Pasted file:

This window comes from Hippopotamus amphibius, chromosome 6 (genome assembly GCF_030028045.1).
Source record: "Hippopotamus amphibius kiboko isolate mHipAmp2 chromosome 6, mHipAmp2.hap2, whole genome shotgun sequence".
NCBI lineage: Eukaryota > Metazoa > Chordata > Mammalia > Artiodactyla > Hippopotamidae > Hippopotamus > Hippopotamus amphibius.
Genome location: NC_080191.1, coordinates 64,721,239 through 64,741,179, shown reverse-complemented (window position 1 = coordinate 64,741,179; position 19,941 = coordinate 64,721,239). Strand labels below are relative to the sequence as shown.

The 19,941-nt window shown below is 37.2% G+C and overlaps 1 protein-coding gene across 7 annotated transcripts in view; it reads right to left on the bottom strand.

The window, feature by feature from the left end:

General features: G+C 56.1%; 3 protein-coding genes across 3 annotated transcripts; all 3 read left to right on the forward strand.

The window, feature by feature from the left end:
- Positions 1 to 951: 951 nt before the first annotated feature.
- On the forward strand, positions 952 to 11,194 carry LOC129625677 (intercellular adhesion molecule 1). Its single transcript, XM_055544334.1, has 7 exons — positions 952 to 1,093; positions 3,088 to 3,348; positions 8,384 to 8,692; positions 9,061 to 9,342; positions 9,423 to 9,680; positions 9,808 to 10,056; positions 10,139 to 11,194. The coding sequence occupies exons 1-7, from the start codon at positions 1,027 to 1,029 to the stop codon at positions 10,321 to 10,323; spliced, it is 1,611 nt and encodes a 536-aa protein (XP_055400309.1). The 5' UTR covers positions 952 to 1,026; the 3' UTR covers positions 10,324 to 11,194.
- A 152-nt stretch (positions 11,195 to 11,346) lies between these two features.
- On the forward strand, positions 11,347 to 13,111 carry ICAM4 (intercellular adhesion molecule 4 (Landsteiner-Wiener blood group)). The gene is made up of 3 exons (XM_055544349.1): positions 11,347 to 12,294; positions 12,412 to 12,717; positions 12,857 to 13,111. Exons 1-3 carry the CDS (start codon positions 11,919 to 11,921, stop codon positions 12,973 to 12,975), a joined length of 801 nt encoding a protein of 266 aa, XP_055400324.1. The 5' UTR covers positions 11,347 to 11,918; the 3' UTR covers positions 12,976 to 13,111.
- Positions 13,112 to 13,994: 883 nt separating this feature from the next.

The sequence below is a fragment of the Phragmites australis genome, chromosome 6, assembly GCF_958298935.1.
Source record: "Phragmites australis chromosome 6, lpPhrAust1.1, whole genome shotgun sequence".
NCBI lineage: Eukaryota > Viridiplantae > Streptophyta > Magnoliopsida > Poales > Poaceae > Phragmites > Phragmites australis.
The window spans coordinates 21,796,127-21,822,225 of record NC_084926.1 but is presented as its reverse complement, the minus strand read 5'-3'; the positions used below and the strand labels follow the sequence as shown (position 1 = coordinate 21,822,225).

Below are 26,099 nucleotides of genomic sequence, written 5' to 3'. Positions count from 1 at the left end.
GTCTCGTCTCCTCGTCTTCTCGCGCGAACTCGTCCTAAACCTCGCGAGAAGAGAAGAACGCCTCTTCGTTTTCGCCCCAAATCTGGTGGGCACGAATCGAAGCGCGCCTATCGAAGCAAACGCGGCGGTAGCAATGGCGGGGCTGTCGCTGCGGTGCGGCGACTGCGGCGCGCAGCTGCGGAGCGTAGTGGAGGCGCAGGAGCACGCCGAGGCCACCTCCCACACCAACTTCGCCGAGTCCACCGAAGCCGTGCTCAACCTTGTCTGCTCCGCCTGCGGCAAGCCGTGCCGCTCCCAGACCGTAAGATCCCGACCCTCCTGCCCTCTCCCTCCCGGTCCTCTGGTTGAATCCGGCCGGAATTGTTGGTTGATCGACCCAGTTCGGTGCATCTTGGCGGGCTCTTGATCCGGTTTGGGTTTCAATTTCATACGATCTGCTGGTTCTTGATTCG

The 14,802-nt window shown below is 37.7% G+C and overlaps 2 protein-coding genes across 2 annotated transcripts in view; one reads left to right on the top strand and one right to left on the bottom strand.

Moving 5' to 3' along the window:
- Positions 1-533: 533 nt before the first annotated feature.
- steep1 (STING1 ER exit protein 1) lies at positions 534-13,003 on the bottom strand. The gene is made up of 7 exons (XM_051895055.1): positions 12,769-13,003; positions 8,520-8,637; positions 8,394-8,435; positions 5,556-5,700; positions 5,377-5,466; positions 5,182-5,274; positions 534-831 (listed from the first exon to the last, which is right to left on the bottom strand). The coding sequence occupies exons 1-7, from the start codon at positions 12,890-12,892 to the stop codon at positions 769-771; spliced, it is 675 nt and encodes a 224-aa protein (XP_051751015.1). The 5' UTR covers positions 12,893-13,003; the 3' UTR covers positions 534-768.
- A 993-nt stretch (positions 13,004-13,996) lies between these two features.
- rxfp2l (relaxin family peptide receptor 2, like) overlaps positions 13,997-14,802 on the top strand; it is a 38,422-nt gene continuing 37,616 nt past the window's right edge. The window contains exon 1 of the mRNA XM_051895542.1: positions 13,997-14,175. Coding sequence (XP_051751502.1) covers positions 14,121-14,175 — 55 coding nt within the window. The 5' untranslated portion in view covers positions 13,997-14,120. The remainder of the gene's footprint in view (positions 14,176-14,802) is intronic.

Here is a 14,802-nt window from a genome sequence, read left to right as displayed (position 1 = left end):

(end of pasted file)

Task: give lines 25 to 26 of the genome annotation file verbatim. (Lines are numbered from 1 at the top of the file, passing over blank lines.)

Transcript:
- rxfp2l (relaxin family peptide receptor 2, like) overlaps positions 13,997-14,802 on the top strand; it is a 38,422-nt gene continuing 37,616 nt past the window's right edge. The window contains exon 1 of the mRNA XM_051895542.1: positions 13,997-14,175. Coding sequence (XP_051751502.1) covers positions 14,121-14,175 — 55 coding nt within the window. The 5' untranslated portion in view covers positions 13,997-14,120. The remainder of the gene's footprint in view (positions 14,176-14,802) is intronic.

Here is a 14,802-nt window from a genome sequence, read left to right as displayed (position 1 = left end):